Lesson 11 - FIVE STEPS - Emergency: This Book Will Save Your Life - Neil Strauss

Emergency: This Book Will Save Your Life - Neil Strauss (2009)


Lesson 11


On November 3, 2004, the New Zealand immigration service received 10,300 hits from the United States on its website—more than four times its daily average—while calls and e-mails from Americans inquiring about immigration skyrocketed from an average of seven a day to three hundred.

One of those inquiries was from me.

For the first four years of the Bush administration, we were blameless. After all, we hadn’t technically elected the president. And back then we had no idea that he would lead us into an unnecessary war, bring the budget from a $236 billion surplus to the highest deficit in U.S. history, strip away civil liberties in the name of national security, and disregard international treaties, the United Nations, and the Constitution.

After the 2004 election, however, everything was different. This time, Bush had actually been voted into office. And the message that sent to every other country in the world was that the people of America condoned his actions. Thus, it was no longer Bush who was stupid in the eyes of the rest of the world, it was us.

The cover of Britain’s Daily Mirror said it all: “How Can 59,054,087 People Be So DUMB?” (It failed to mention the more than 79 million Americans who were even dumber and, though eligible to vote, didn’t.)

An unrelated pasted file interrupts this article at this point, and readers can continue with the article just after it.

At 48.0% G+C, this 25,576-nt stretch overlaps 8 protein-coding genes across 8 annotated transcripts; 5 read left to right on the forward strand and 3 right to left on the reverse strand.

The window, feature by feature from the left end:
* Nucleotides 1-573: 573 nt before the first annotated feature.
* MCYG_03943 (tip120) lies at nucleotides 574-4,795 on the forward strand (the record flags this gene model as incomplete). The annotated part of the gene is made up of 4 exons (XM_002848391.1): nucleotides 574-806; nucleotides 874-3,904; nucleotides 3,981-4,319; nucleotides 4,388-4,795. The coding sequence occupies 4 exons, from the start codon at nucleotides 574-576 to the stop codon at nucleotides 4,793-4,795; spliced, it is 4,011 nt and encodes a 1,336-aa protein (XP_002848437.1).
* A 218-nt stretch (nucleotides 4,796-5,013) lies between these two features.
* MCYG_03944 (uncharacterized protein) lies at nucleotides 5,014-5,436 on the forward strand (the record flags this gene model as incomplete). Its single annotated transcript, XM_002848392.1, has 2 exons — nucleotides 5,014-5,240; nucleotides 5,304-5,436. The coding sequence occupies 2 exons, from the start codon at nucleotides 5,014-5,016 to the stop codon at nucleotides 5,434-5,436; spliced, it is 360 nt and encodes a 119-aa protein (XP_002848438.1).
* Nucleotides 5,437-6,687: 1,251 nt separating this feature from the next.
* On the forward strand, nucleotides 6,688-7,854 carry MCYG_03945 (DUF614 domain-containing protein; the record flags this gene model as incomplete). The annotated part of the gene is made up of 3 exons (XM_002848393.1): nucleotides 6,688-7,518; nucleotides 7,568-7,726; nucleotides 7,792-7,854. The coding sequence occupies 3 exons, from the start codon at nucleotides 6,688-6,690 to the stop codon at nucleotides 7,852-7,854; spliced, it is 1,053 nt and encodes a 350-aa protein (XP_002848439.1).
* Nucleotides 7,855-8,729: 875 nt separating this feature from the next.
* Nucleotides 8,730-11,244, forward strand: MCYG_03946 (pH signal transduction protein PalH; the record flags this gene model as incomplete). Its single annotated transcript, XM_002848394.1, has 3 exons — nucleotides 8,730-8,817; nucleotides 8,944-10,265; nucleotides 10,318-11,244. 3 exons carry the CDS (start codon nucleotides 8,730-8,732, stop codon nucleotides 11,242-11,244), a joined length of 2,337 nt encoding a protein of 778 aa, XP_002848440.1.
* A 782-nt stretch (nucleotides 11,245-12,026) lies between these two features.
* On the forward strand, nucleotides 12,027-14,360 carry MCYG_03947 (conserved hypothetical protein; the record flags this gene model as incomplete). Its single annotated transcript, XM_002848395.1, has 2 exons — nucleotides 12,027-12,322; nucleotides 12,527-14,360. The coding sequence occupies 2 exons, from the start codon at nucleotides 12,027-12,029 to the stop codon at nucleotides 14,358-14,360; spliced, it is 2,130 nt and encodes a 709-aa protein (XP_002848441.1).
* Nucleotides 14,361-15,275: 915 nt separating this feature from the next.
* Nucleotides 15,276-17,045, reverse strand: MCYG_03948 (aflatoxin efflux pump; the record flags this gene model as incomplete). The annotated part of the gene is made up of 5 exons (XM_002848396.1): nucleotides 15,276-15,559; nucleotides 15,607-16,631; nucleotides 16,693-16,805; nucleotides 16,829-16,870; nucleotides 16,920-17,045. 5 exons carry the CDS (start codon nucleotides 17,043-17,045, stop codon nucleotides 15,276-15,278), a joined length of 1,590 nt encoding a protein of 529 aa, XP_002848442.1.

For historical-precedent-obsessed Americans like me, though, this was about more than George W. Bush. Just as the attacks of 9/11, though they were far from traditional warfare, showed Americans that war could happen here, the national security clampdown of the Bush administration—though far from actual authoritarianism—showed Americans that fascism could happen here. After all, to make an extreme comparison, even Mussolini and Hitler came to power legally in democratic governments.

And so I lay on my bed that afternoon, stared at the white plaster ceiling, and thought about what I could do. I’d had my chance during the 2000 election: the thirty-five days between the end of polling and the final announcement of the victory were one of those pivotal moments in American history where a single person could have made a difference. And I had a better opportunity than many. As a reporter for the Times, all I had to do was fly to Florida, find the right story, and expose it before a decision was made. Instead, like most other Americans, I watched TV and waited for someone else to do it.

Despite my disillusionment, I didn’t believe that Bush, Cheney, and Rumsfeld were incarnations of evil, looking to create martial law or a police state. But they were so zealously pursuing such a narrow set of priorities that they were doing more harm than good.

Whatever store of cultural or political goodwill we had acquired over the years was mostly squandered in Iraq. In 2000, 75 percent of Indonesians—the country with the world’s largest Muslim population—viewed Americans favorably. After the invasion of Iraq, that number dropped to 15 percent, with 81 percent of the population saying they feared a U.S. attack. Even South Koreans, who once considered North Korea their biggest threat, were now more afraid of the United States. And across Europe, South America, and the rest of the world, leaders who openly collaborated with our government lost popularity and elections.